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Space Invaders

They’ve survived fights between band members and fashion trends only to emerge stronger than ever with their fifth album Invaders Must Die. Edwin McFee catches up with THE Prodigy to hear about where it all went right for the dance-punk legends.

“I always knew we had at least one more really strong album in us and I think we’ve proved that,” Liam Howlett reflects. “For me, the way the band is going right now reminds me a lot of the Fat Of The Land days. There’s definitely a parallel between that album and this new one.”

After the (ahem) moderate success of 2004’s Always Outnumbered Never Outgunned (which is widely considered to be Liam’s solo record, as it doesn’t feature Keith Flint or Maxim Reality) you’d be forgiven for thinking that Howlett has something to prove with this one, but the band’s main songwriter is keen to play down the importance of Invaders Must Die.

“We don’t necessarily have anything to prove onstage because I think we’re still one of the best live bands around, but musically I wanted to take it up a level. The album sounds like we’re comfortable with who we are and our roots. Rave culture sometimes gets overlooked, but it’s as important as the punk movement. We didn’t want to make a retro album that sounds like a blast from the past though.”

And how does he feel when he looks back on Always Outnumbered…? After all, the record did cause a year-long huff between the close-knit band.
“Always Outnumbered… was an album that had to happen really. It’s a record we’re all very proud of and just because these guys aren’t on it, they were still part of it. I guess it was confusing for the fans. Some thought we had split, but it was just the scenario that was going on at that time. We are like brothers, and brothers fall out, but the band never broke up at any time during that period. There was never ever a day when I thought it didn’t exist. You might say that if you’re not touring, writing an album or hanging out together, then you’re not together. You’ve split. But call it what you like, this is not a reunion album. We’re three stubborn people and there’s no way we would have gone into a studio if we didn’t want to. We fought hard to make this a great album and I know that to do that you’ve got to fucking leave behind a time when everything’s gone a bit shit. And we have.”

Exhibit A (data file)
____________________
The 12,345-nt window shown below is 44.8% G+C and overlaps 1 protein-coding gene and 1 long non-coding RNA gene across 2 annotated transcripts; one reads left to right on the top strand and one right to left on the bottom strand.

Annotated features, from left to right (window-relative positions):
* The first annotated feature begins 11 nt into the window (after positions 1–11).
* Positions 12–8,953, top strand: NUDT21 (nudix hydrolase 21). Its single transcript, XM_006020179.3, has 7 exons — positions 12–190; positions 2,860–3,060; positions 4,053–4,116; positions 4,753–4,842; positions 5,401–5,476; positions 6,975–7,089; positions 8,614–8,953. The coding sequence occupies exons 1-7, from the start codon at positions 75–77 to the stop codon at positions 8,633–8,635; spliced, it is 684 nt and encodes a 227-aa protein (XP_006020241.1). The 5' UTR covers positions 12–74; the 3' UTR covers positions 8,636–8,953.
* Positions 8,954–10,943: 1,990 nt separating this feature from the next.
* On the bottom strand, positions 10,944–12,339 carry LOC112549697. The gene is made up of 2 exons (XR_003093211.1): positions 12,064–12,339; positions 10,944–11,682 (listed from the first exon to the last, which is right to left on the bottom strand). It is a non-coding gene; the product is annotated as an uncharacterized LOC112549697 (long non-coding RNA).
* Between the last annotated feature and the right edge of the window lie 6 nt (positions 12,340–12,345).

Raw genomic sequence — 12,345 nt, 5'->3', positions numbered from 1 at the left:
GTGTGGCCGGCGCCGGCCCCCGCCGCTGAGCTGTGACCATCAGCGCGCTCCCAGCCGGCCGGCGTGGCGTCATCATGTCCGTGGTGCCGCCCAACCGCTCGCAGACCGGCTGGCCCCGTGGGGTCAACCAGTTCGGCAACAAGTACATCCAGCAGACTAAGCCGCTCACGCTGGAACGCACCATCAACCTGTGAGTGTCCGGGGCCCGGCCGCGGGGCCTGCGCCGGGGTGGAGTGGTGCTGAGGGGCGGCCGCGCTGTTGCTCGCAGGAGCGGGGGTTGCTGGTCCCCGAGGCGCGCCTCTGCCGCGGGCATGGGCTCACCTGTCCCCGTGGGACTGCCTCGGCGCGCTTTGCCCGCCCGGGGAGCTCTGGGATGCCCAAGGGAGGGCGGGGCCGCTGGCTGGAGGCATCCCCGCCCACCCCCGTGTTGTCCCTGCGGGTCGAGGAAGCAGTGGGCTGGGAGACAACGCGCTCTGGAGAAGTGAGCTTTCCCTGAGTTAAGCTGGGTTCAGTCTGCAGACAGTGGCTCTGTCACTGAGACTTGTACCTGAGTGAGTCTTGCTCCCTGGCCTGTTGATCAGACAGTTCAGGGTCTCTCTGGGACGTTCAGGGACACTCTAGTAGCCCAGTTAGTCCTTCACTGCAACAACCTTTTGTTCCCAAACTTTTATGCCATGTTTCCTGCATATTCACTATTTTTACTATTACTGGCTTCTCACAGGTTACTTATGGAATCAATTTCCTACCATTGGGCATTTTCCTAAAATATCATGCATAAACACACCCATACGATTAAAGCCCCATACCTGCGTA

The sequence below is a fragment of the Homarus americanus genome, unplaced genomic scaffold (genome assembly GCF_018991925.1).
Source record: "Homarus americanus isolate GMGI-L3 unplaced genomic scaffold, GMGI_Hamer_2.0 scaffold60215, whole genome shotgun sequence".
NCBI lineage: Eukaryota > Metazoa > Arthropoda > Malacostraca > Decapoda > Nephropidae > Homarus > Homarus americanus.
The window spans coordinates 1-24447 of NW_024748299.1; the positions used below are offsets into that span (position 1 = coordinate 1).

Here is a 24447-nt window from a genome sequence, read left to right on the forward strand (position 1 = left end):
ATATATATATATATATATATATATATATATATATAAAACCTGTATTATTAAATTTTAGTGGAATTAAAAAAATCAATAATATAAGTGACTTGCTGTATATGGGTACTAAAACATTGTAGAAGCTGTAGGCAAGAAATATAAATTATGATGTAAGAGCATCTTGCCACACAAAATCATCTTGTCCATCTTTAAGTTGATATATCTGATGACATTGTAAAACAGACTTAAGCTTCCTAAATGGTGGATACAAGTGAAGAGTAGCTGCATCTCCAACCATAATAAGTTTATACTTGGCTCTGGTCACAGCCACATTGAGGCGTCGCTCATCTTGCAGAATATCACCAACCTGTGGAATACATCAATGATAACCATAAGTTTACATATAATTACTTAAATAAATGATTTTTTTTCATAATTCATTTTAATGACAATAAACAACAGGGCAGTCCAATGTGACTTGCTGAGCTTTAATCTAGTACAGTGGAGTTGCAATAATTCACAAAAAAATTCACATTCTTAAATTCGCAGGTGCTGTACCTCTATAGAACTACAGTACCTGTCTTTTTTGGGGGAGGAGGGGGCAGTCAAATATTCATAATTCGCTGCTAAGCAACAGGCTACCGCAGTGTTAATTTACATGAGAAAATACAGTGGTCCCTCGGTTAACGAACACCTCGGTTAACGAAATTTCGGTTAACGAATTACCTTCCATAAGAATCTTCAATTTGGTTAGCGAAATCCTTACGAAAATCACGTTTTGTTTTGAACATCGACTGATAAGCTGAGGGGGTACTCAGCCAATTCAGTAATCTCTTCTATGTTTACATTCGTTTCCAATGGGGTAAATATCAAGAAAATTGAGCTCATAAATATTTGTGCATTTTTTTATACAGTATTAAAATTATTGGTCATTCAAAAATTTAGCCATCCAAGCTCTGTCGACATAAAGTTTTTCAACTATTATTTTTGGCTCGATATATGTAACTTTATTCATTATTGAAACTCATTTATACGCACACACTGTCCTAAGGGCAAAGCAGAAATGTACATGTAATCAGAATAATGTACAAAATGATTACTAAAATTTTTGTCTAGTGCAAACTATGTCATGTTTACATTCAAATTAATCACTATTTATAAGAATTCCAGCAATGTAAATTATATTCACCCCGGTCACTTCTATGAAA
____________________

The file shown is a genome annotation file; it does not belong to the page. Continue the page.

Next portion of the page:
This spirit of re-invention can be found on tracks such as ‘Warrior’s Dance’ and ‘Omen’ but the best song by far is the monstrous ‘Run With The Wolves’. While sadly not a reference to those hairy blokes from New Moon, it does feature celebrity tub-thumper Dave Grohl beating the shit out of his skins, so it ain’t all bad.

“We’ve known Dave for years – since the Foo Fighters started actually – and they supported us a few times back in the old days,” laughs Liam. “He really is the nicest guy in rock without a doubt. If he was in London for one night and we were playing a gig, he would just turn up and play. Anyway, he e-mailed me after he’d finished touring and said, ‘Why don’t we do a track?’ and I was just about to deliver my album so I said yes, but only if he could get it out of the bag quickly. He sent me a hard-drive full of drum tracks and ‘Run With The Wolves’ was born out of that. It was a vocal Keith had done on an old tune and we assembled it together. It’s venomous! I’m a beats man and a beat thief through and through and hey, if there’s a drummer to sample, then Dave Grohl’s the man isn’t he?”

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